The good news is, our knowledge of climate is improving, as is our capacity to analyze what we learn, thanks to the Intergovernmental Panel on Climate Change (IPCC) that is gathering data from 39 models in 21 different locations. The bad news is, readings are disturbing. By 2050, the panel predicts the available fresh water per capita in India will be two-thirds what it is today. Some places are already heavily water-stressed, warned past panel chair Rajendra Pachauri, when I interviewed him, prior to the most recent IPCC report being released. He anticipated a global scarcity of food, which is particularly alarming as the panel predicts crop yields will likely decrease by up to two percent each decade, while the world's population rockets to nine billion by 2050.
Rapidly melting Himalayan glaciers will affect 500 million people in South Asia and about 250 million people in China and the Tibetan Plateau. “This nexus between climate change, water availability and food security is something that needs a lot of study, and quickly, so we can institute water resource management changes," he warned.
Pachauri said any suggestion that reducing greenhouse gas emissions would lead to massive reductions in economic output is incorrect. “We estimate that if we were to carry out very stringent mitigation beginning today, the maximum loss of GDP would be about three percent of global GDP in 2030," he said. "That's not a very heavy price to pay for avoiding some of the worst impacts of climate change. And there are many attractive, positive benefits. The sooner we act the cheaper it will be."
While climate change deniers have attacked the IPCC in the past, it is interesting to note that thousands of leading experts around the globe have sought to contribute to the assessments and comprehensive reports. That high number shows the panel's strong backing by the scientific community, said Pachauri, who was re-elected by acclamation in 2008 and stepped down in 2015.
The past chairman's message is just as powerful today as it was when we spoke. Earth's climate is changing and the data shows how it is happening. We know the results of inaction will be extremely serious, particularly in the most vulnerable regions of the world. “If you want instant change, then you also get instant frustration —but we must believe that in the end, human beings will be rational," he said.
The panel's predictions of increasing frequency and intensity of floods, droughts and heat waves were echoed in a report, Turn Down the Heat, commissioned in 2012 by the World Bank. If we fail to act it forecasted a potentially devastating four-degree rise in temperatures by the end of this century. Prepared by the Potsdam Institute for Climate Impact Research and Climate Analytics, the report spelled out cataclysmic changes. World Bank Group President Jim Yong Kim forecasted the inundation of coastal cities and increasing risks for food production as dry regions become dryer, wet regions wetter. He predicted unprecedented heat waves and water scarcity in many regions, “increased frequency of high-intensity tropical cyclones; and irreversible loss of biodiversity, including coral reef systems."
Close to a quarter of the world's coral reefs have already vanished and another third are threatened by pollution, habitat destruction, over fishing, increasing ocean temperatures and acidification. Coral bleaching has devastated parts of the Great Barrier Reef in northeastern Australia and now the problem has spread to Kimberley in the northwest. It is being blamed on climate change and that region's unusually warm waters during the summer of 2015/16, combined with the largest El Niño ever recorded. Reporting across the Pacific shows the extensive nature of the problem and the dramatic impact of temperature changes on reefs. Experts say the effect on marine life could be catastrophic.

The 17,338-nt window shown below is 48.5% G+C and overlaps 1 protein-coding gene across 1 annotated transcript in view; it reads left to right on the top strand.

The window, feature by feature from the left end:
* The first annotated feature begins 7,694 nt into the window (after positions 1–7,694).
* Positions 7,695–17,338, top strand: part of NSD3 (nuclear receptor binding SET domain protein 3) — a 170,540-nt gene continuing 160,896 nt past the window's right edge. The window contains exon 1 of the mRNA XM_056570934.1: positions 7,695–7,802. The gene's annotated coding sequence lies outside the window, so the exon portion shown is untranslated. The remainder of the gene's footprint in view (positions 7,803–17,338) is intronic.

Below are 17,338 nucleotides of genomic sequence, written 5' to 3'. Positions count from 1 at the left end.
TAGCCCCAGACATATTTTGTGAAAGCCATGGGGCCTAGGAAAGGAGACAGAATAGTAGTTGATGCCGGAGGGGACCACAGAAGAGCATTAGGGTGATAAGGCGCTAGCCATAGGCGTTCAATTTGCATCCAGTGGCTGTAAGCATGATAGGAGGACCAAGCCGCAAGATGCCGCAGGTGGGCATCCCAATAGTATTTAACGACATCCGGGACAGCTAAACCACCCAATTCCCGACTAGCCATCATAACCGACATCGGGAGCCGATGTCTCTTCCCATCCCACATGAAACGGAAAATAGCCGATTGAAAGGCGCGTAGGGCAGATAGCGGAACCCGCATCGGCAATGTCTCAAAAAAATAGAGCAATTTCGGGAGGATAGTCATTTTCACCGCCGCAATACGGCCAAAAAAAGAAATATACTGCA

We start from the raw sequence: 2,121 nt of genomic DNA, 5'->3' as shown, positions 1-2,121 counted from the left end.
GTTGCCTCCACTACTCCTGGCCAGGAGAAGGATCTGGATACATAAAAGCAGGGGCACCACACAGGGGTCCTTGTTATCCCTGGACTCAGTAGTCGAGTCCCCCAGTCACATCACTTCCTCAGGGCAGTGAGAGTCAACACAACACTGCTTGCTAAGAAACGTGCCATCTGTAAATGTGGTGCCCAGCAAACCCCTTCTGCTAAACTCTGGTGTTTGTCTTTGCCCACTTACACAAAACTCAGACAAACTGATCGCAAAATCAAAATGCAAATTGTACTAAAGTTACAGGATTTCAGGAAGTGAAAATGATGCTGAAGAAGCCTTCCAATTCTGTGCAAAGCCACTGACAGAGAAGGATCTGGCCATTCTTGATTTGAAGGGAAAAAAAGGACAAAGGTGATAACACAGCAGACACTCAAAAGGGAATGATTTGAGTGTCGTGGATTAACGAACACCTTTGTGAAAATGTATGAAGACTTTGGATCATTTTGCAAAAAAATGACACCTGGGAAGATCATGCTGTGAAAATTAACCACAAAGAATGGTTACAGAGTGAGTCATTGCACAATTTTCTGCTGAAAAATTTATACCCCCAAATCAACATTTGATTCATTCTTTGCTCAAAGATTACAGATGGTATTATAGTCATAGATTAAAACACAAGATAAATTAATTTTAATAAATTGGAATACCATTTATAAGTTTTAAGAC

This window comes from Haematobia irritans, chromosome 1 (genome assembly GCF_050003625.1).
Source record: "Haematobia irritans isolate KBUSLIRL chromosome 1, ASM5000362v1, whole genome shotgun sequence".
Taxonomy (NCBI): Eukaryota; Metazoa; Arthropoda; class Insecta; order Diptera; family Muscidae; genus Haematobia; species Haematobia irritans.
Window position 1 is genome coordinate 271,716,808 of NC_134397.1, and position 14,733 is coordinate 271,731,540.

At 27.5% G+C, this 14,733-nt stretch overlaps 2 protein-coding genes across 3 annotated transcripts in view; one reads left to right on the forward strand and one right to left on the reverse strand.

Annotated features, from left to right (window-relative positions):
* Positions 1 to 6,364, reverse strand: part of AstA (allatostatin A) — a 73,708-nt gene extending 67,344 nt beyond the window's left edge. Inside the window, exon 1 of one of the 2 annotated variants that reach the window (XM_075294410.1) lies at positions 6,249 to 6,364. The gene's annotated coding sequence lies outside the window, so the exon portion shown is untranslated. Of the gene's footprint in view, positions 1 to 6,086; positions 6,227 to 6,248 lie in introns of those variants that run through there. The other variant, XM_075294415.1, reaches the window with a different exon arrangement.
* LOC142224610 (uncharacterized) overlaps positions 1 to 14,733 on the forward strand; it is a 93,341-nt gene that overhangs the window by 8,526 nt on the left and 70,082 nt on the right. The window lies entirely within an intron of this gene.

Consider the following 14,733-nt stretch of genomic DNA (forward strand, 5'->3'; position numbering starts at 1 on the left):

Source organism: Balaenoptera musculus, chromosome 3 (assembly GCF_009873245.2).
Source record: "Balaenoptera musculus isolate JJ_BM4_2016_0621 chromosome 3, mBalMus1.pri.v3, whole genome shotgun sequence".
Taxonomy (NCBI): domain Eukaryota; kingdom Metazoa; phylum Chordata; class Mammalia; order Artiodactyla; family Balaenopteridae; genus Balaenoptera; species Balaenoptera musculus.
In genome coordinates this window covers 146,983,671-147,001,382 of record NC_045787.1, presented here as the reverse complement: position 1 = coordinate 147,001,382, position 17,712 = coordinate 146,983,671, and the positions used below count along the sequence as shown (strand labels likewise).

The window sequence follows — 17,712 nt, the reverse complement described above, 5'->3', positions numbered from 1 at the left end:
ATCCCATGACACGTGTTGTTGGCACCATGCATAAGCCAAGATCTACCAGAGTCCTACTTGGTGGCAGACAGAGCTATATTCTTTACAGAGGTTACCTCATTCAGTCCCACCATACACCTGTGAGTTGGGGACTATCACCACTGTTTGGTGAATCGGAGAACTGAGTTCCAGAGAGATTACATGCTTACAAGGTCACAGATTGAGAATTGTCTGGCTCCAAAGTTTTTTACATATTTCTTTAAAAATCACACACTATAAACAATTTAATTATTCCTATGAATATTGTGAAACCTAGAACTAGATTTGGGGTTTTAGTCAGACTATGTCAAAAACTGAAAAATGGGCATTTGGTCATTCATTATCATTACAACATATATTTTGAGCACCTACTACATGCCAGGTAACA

One of the world's leading marine conservation biologists, Callum Roberts, a British research scholar at the University of York believes, “We're not just losing pretty marine life, we're losing a lot of the values that we look to marine environments for."
He offers a frightening example of the devastation happening around the world when he talks about the Irish Sea, a body of water between Ireland and England. Reports from the 1820s and 1830s described an abundance of huge fish here including cod, conger eels, ling, halibut and giant skates measuring meters across. But problems began when sailing trawlers moved into the area and started dragging nets across the seabed, pulling up seaweeds, sponges, sea fans, corals and more. Fish stocks declined and the seabed habitat was degraded.
By the late 19th century trawlers with steam engines were towing much bigger nets, going deeper, farther offshore and fishing round the clock. The abundance of fish was knocked down even more, while impacts on the seabed broadened as diesel engines intensified trawling and new technologies such as better fish finders were developed.
As fish became less plentiful people turned to harvesting scallops and prawns, using fine mesh nets and heavy dredges to scour the seabed. The result? “The Irish Sea has been stripped of its wildlife," said Roberts who dived there a couple of years ago and was both slightly cheered and horrified by what he saw. In a bay that was declared off-limits to scallop dredging and prawn trawling for 20 years he saw life starting to return in the form of anemones, sponges, fish and small rays, but an area still open to scallop dredging “looked like a six-lane highway. I only saw five things that were alive and one was dying: two scallops, two sea urchins and a smashed clam perforated by a dredge spike."
The oceanographer explains this kind of harvesting is bad for all the ecological processes that go on in the sea, including sequestering carbon from the atmosphere and locking it away in sediments, a process greatly reduced by the removal of filter feeders on the seabed. “We are seeing increasing outbreaks of things like jellyfish which are now predator-free since we've taken out most of the things that eat them," he said. "A jellyfish species called Mnemiopsis leidyi was accidentally introduced into the Black Sea in the 1980s and proceeded to eat everything, eventually becoming 95 percent of the biomass there."